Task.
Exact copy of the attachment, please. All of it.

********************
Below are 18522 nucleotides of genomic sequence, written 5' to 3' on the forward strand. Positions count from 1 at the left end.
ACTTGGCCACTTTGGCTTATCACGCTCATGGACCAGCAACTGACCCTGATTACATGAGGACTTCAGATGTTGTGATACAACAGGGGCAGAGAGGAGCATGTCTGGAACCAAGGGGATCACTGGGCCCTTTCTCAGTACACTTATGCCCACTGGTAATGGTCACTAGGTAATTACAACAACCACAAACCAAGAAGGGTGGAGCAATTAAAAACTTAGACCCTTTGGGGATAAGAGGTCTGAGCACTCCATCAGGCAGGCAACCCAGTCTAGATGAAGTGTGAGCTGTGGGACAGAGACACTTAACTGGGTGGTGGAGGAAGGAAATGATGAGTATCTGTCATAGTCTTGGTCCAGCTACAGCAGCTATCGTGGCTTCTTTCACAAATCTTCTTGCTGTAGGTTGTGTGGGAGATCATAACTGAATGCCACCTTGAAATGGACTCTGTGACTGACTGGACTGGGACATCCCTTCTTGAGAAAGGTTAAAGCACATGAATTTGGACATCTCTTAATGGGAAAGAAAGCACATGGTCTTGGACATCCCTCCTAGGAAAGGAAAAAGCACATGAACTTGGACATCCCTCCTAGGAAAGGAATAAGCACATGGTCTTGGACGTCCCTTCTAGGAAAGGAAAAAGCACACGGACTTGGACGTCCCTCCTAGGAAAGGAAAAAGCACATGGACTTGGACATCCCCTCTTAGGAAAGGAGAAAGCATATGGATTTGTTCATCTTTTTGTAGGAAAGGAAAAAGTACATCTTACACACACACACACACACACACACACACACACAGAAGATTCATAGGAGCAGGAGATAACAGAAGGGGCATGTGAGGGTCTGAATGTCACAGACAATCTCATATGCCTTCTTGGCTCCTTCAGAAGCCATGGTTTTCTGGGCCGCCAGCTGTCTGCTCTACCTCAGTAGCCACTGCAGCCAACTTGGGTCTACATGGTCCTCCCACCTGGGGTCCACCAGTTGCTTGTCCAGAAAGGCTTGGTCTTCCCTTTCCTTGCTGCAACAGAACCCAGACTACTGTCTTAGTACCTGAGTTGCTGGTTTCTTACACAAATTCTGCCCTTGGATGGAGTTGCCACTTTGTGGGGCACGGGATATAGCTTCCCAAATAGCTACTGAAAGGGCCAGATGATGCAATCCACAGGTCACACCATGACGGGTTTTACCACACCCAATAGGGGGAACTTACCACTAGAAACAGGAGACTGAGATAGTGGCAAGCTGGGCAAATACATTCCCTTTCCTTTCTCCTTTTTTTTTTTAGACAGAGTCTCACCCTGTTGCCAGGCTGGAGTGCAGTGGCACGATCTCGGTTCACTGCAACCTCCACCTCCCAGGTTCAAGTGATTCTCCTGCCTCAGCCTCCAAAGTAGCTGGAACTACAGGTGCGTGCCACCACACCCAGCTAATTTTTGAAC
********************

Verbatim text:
Below are 18522 nucleotides of genomic sequence, written 5' to 3' on the forward strand. Positions count from 1 at the left end.
ACTTGGCCACTTTGGCTTATCACGCTCATGGACCAGCAACTGACCCTGATTACATGAGGACTTCAGATGTTGTGATACAACAGGGGCAGAGAGGAGCATGTCTGGAACCAAGGGGATCACTGGGCCCTTTCTCAGTACACTTATGCCCACTGGTAATGGTCACTAGGTAATTACAACAACCACAAACCAAGAAGGGTGGAGCAATTAAAAACTTAGACCCTTTGGGGATAAGAGGTCTGAGCACTCCATCAGGCAGGCAACCCAGTCTAGATGAAGTGTGAGCTGTGGGACAGAGACACTTAACTGGGTGGTGGAGGAAGGAAATGATGAGTATCTGTCATAGTCTTGGTCCAGCTACAGCAGCTATCGTGGCTTCTTTCACAAATCTTCTTGCTGTAGGTTGTGTGGGAGATCATAACTGAATGCCACCTTGAAATGGACTCTGTGACTGACTGGACTGGGACATCCCTTCTTGAGAAAGGTTAAAGCACATGAATTTGGACATCTCTTAATGGGAAAGAAAGCACATGGTCTTGGACATCCCTCCTAGGAAAGGAAAAAGCACATGAACTTGGACATCCCTCCTAGGAAAGGAATAAGCACATGGTCTTGGACGTCCCTTCTAGGAAAGGAAAAAGCACACGGACTTGGACGTCCCTCCTAGGAAAGGAAAAAGCACATGGACTTGGACATCCCCTCTTAGGAAAGGAGAAAGCATATGGATTTGTTCATCTTTTTGTAGGAAAGGAAAAAGTACATCTTACACACACACACACACACACACACACACACACAGAAGATTCATAGGAGCAGGAGATAACAGAAGGGGCATGTGAGGGTCTGAATGTCACAGACAATCTCATATGCCTTCTTGGCTCCTTCAGAAGCCATGGTTTTCTGGGCCGCCAGCTGTCTGCTCTACCTCAGTAGCCACTGCAGCCAACTTGGGTCTACATGGTCCTCCCACCTGGGGTCCACCAGTTGCTTGTCCAGAAAGGCTTGGTCTTCCCTTTCCTTGCTGCAACAGAACCCAGACTACTGTCTTAGTACCTGAGTTGCTGGTTTCTTACACAAATTCTGCCCTTGGATGGAGTTGCCACTTTGTGGGGCACGGGATATAGCTTCCCAAATAGCTACTGAAAGGGCCAGATGATGCAATCCACAGGTCACACCATGACGGGTTTTACCACACCCAATAGGGGGAACTTACCACTAGAAACAGGAGACTGAGATAGTGGCAAGCTGGGCAAATACATTCCCTTTCCTTTCTCCTTTTTTTTTTTAGACAGAGTCTCACCCTGTTGCCAGGCTGGAGTGCAGTGGCACGATCTCGGTTCACTGCAACCTCCACCTCCCAGGTTCAAGTGATTCTCCTGCCTCAGCCTCCAAAGTAGCTGGAACTACAGGTGCGTGCCACCACACCCAGCTAATTTTTGAAC